Opel’s attractive new SUV has made landfall this past week and our man who got behind the wheel was Braam Peens. Here is what he had to say about the new Opel Mokka 1.2T GS Line 1.2T A/T.
Undoubtedly, the biggest disservice one can do to the new Opel Mokka is to compare it to the old one, which felt tired even when new.
It survived the then-PSA Group’s (today the 16 brand-strong Stellantis, established in January 2021) buyout of Opel in 2019 before being kept on life support for another year.
Still, if it failed to reach the high water mark, it doesn’t mean it lacked purpose; and in this instance that was to contribute the unstoppable rise of the compact crossover – to rewrite history at the cost of the C-segment hatch and sedan.
Today, with tyre kickers demanding elevated seating positions and sumptuous spec lists for the least amount of dead presidents spent, one in four cars sold in South Africa are hatches-on-stilts. Enter the second-generation and vastly modernised Opel Mokka. Quick to cash in on its fresh family ties, the new Mokka utilises Stellantis’s Common Modular Platform, and shares its underpinnings with (amongst others) the Citroën C4, Peugeot 208/2008 and Opel Corsa.
Even so, a Corsa merely stuffed into a pair of Timberlands it is not. Rather, the Mokka is one of the first releases to adorn the company’s new face, dubbed “Vizor design.” If the spelling skills of Opel’s marketing team are open to question, the same cannot be said of that of their design counterparts: Fresh-faced and futuristic, the new Mokka features crisp, sharp lines far removed from the rounded chubbiness that marred the old model.
Although EV and turbodiesels complete the range in Europe, South African-spec Mokkas are only available with Stellantis’s ubiquitous 1.2-litre three-cylinder petrol turbo engine, which is good for 96 kW and 230 Nm and paired with an eight-speed paddleshift automatic transmission.
R469 900 nets you the lower grade Elegance edition; and another R50 000 on top of that unlocks the GS Line. Externally, only chrome finishes rounding off the front and rear bumpers and a different wheel rim design set the two derivatives apart. Headline standard equipment in the base model comprise 17-inch black alloy rims, heated front seats, LED head- and taillights, climate control, a self-dimming anti-dazzle rear-view mirror, six airbags and an active safety package (consisting of speed sign recognition, lane keep assist, manual cruise control and pedestrian detecting brake assist).
Beyond the abovementioned, the GS Line swops leather for its lesser sibling’s cloth seat trim and receives a massaging function for the front two occupants; as well as keyless entry, adaptive cruise control, active collision avoidance and full matrix LED headlights that self-select the optimal setting from an impressive six different speed settings.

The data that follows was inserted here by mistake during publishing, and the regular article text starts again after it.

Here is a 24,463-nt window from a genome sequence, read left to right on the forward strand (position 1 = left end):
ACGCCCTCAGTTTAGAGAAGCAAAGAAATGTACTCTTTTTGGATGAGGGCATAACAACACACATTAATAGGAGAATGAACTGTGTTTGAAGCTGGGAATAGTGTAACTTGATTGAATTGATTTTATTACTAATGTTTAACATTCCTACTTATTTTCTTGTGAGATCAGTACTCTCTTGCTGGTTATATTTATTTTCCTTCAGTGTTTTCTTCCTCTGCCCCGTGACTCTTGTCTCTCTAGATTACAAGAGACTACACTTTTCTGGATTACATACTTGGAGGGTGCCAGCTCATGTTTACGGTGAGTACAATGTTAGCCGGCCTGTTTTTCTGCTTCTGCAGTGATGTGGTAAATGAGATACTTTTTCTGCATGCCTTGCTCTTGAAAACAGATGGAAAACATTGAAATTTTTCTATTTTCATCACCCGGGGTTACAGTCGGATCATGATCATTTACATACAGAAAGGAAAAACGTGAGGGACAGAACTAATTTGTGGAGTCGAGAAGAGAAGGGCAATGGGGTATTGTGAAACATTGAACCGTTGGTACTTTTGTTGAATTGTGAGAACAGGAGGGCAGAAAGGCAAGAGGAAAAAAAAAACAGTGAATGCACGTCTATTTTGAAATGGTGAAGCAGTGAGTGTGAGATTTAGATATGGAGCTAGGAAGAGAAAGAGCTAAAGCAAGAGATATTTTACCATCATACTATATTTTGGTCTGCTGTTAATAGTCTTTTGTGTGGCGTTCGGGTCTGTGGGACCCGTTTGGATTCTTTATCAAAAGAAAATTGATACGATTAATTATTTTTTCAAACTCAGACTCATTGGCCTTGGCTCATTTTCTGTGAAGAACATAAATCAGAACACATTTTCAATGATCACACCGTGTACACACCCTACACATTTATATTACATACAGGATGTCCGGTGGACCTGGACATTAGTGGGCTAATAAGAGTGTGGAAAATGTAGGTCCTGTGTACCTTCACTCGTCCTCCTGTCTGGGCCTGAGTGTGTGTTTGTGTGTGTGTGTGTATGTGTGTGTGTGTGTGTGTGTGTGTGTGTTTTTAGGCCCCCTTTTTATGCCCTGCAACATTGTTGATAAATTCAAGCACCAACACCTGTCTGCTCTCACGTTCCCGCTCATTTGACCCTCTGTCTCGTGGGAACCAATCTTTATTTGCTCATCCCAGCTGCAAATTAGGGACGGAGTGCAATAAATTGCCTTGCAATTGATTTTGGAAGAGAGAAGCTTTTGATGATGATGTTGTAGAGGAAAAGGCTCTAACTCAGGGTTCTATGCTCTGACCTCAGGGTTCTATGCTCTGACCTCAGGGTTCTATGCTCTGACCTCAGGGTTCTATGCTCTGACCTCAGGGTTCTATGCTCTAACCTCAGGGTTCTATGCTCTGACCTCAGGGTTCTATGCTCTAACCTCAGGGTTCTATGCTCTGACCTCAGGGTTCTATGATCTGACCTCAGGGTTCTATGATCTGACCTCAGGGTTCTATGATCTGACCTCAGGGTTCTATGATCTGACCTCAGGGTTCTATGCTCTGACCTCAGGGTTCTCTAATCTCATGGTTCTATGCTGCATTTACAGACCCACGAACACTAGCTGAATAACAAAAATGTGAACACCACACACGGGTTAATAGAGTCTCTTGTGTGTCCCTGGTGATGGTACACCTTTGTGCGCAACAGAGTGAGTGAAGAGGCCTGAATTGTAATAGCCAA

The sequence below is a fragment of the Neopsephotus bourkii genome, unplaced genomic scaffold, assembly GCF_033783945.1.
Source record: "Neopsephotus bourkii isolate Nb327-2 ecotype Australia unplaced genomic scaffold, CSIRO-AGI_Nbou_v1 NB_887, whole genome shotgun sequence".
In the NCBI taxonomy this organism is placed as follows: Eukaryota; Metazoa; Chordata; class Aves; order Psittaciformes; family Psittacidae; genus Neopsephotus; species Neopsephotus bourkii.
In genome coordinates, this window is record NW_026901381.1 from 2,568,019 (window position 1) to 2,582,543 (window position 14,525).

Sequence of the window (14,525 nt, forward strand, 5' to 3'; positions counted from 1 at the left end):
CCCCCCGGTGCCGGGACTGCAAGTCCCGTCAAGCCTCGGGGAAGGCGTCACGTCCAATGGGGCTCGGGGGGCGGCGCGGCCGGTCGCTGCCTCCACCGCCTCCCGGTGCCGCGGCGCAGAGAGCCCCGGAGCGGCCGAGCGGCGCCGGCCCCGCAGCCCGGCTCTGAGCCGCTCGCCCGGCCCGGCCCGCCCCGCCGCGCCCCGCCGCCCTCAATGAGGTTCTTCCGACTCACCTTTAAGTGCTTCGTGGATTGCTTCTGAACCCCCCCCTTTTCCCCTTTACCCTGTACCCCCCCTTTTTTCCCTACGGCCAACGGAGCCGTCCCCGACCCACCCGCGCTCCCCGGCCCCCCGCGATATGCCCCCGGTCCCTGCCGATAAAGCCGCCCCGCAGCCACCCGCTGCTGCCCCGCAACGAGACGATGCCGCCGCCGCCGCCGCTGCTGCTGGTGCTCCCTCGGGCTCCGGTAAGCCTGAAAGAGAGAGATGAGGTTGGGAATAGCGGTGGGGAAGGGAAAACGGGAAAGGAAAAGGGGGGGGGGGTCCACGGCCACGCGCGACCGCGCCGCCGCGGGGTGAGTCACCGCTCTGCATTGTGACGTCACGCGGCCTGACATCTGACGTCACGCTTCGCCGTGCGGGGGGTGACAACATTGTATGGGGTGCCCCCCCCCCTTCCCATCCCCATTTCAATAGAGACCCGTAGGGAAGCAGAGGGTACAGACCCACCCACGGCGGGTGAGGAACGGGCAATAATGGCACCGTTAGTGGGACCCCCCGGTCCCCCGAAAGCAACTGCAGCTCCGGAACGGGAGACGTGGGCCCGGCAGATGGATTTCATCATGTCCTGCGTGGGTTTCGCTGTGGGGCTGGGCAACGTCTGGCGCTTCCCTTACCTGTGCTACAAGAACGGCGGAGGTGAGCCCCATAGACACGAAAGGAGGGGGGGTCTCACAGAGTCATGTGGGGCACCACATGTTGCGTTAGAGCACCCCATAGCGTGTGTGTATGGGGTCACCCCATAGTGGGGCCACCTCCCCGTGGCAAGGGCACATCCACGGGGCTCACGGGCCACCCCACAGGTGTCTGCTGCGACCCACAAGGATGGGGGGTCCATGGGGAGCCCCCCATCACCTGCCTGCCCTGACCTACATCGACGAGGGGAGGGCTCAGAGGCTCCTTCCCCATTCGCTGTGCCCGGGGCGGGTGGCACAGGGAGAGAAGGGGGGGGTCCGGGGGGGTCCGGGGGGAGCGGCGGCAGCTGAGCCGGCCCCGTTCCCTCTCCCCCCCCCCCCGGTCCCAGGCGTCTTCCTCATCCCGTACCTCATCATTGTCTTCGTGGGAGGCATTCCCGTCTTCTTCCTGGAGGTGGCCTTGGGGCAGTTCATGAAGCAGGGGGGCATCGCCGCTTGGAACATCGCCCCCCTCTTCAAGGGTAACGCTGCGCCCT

Inside, Opel says they have gone to great lengths to declutter the Mokka’s cockpit. As has become the norm, driving information is therefore presented via screen instead of mechanical dials; while another display to the centre of the dashboard provides infotainment and – in the GS Line – navigation. The gear selector is a circuit breaker-style slider instead of a lever and the designers have smartly opted to leave five physical shortcut buttons below the centre screen that fast-track sub-menu selection.
The modest 160mm ground clearance perchance provides the truest tell-tale of the Mokka’s intended purpose. The 17-inch tyres add to its visual presence but thankfully do not translate into a crashy ride. The suspension, and entire powertrain for that matter – makes a for a pleasant (and quiet at legal speeds), if uninvolving experience – behind the wheel. If such matters matter, comparatively an Audi Q2 offers an equally commanding position of the road but lists less when challenged dynamically.
Is the new Mokka a good buy or a goodbye? The category for compact SUVs knows no limit, and at this price point manufacturers tend to either err on the side of high standard specifications; or more space as shoppers are either buying down or simply expect more for their money.
Considering the extensive features list, it’s clear to see which direction Opel has chosen for the Mokka. And that’s no bad thing.
Having said that, while the commonality of its shared componentry is by no means unique to the machinations required to survive in the piranha pool of today’s automotive enterprise, given Opel’s once-illustrious history, the convenient if necessary artifice of its borrowed DNA makes it challenging to subjectively identify a standout personality in the new Mokka.
Perhaps that’s the point. New (and in the case of the Mokka – tarred urban) paths exist to be found and trails to be blazed, with drivers as the masters of their destiny; where sometimes divorce from the tentacles of history are a benefit instead of a burden.
It’s a brave new world.
Model: Opel Mokka Elegance 1.2T GS Line
Price: R469 900
Engine: front-mounted, turbo, 1 199cc, straight-three
Transmission: 8-speed automatic
Power: 96 kW @ 5 500 rpm
Torque: 230 N.m @ 1750 rpm
Driven wheels: FWD
0-100 km/h: N/A
Top speed: N/A
Fuel consumption: 6,1 l/100km (combined)
CO2 emissions: 139 g/km
Rivals: Audi Q2, Volkswagen T-Roc, Volkswagen T-Cross, Renault Koleos, Hyundai Kona, Mazda CX-30, Peugeot 2008
Words: Braam Peens